By Alex McCuaig
Southern Alberta Newspapers
A landholder who neighbours CFB Suffield said he gives provincial and base officials an “A” for effort in trying to bring the exploding population of elk under control, but still thinks more needs to be done.
But Jeff Lewandoski, who ranches and farms on property along the northern border of the base, has a piece of advice for the incoming Suffield base commander who officially took the reins Thursday.
“Consult with the area ranchers and keep this issue alive,” said Lewandoski.
“Don’t put it off because it’s something that if you put off for one year, we’ve lost all the ground that we’ve just made up in the last couple of years. It’s something that has to keep going.”
The Suffield elk herd – believed to be one of the largest in the country – began modestly in 1997 with 132 transplanted animals from Elk Island National Park. That was followed by 90 more the following year.
The herd was allowed to grow unchecked by Department of Defence and provincial officials until 2012 when the first hunt was organized to curtail the 5,600 elk the province now estimates inhabit the base. And it’s that exponential growth which has led to conflict with ranchers and farmers who say the elk are knocking down fences and eating crops.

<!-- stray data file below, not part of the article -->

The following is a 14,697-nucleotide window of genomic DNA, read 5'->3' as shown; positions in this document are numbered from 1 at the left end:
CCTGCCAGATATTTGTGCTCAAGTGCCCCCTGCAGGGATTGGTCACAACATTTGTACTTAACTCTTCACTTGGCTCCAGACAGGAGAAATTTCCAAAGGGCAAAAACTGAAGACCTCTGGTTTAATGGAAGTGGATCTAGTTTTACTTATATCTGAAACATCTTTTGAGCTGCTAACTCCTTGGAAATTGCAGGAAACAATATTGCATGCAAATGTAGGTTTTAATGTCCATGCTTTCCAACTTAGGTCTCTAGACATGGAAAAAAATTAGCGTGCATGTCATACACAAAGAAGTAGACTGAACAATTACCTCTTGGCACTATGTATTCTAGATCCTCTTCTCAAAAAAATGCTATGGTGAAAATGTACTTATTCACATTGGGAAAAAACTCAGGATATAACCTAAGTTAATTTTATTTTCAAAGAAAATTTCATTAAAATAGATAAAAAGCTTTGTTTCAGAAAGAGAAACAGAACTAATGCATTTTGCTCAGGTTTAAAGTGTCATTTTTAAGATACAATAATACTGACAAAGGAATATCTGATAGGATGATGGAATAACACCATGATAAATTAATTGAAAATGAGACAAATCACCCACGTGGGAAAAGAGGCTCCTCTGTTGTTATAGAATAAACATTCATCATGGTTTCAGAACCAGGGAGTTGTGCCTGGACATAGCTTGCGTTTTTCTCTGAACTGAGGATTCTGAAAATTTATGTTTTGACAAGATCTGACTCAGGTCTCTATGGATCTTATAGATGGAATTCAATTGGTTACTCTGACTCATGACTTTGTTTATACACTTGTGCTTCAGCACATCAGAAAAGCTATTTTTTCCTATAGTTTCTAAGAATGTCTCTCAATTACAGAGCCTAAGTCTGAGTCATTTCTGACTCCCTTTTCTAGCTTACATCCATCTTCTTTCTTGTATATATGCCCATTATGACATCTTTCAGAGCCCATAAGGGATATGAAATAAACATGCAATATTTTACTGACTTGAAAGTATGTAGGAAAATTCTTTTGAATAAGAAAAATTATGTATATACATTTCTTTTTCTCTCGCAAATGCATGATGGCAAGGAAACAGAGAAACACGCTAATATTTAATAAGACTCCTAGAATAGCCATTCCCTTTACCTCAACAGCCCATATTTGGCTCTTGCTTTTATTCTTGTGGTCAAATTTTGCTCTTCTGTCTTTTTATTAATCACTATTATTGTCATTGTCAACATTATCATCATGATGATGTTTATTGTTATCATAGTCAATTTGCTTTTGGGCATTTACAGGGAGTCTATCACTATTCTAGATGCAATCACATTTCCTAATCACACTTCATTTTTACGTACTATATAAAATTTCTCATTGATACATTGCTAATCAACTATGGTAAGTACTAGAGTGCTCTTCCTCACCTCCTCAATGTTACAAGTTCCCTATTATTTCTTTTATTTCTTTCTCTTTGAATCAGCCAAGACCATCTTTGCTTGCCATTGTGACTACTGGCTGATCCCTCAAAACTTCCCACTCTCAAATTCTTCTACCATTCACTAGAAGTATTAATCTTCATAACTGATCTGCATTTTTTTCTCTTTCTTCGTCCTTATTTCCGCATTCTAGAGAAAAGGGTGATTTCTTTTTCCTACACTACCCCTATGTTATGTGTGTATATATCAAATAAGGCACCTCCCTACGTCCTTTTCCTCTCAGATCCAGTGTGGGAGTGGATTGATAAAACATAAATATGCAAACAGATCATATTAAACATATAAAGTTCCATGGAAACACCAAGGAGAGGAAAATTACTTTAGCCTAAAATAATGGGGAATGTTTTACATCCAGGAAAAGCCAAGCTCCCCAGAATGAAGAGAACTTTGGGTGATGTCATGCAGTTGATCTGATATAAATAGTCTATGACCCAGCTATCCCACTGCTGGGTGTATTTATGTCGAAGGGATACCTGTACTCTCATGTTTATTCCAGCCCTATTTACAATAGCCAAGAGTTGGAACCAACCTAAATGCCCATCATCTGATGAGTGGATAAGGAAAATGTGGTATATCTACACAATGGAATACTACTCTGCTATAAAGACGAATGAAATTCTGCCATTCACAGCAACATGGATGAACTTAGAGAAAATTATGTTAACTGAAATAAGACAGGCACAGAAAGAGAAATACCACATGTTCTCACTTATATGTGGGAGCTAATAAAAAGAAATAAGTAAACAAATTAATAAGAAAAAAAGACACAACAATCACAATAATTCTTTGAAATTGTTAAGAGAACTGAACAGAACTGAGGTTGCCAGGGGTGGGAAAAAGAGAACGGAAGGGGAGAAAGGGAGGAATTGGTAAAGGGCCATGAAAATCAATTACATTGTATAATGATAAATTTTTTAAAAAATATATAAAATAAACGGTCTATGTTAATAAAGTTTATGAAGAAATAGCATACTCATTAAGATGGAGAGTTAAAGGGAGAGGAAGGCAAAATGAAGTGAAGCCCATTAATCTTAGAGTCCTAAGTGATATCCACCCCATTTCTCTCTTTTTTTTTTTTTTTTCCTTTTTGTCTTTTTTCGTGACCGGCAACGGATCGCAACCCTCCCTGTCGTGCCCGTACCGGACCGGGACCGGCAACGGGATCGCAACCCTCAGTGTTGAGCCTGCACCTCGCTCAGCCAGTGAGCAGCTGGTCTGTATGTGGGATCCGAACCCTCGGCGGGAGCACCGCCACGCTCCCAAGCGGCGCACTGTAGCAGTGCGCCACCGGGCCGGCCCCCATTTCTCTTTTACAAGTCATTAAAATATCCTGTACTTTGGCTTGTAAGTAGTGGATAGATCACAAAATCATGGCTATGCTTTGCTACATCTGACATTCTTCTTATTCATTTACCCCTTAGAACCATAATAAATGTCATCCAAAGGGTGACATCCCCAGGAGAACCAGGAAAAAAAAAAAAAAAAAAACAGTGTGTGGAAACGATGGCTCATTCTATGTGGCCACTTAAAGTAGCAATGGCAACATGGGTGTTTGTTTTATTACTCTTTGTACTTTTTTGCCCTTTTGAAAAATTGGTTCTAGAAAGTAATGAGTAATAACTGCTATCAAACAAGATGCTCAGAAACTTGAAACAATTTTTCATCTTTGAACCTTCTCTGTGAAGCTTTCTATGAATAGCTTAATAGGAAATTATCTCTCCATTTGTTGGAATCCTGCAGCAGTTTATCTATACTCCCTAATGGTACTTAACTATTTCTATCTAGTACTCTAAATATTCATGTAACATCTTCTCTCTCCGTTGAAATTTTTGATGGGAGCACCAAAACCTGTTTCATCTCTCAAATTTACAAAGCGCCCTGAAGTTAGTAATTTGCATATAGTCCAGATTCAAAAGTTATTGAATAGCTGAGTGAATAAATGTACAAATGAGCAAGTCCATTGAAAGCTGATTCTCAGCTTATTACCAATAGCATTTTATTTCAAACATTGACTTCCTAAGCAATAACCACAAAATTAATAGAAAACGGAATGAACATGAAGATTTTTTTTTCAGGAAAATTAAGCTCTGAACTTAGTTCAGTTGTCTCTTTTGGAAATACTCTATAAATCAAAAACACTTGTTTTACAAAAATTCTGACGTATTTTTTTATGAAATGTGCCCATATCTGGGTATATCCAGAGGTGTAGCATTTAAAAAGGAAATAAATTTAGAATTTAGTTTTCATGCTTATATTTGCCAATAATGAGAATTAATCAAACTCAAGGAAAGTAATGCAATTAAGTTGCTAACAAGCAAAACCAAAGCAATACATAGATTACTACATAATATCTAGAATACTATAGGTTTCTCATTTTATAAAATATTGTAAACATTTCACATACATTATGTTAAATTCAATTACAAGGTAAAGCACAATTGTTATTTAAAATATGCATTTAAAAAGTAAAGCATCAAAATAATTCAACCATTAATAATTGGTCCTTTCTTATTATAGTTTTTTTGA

Lewandoski believes more elk were born this year with the 2014-2015 hunt at CFB Suffield then were harvested.
“We’re not even cutting into the growth,” said Lewandoski.
He said he does appreciate the effort being put into addressing the issue by both the province and base but believes the area ranchers need to have a seat at the table in discussing possible solutions.
“I think they need to open their ears a little bit. We’ve been dealing with these elk for 18, 19 years. We do know something about them.”
According to provincial Alberta Environment officials, 1,332 elk were harvested during the 2014-2015 hunting season on the base.
This year there will be 700 antlered elk licences and 700 double-tagged antlerless licences available for seven hunts within CFB Suffield scheduled between the beginning of November to the end of January.
Another 125 licences will be issued for antlered elk and 250 for antlerless for five hunts within the wildlife management units directly bordering the base.
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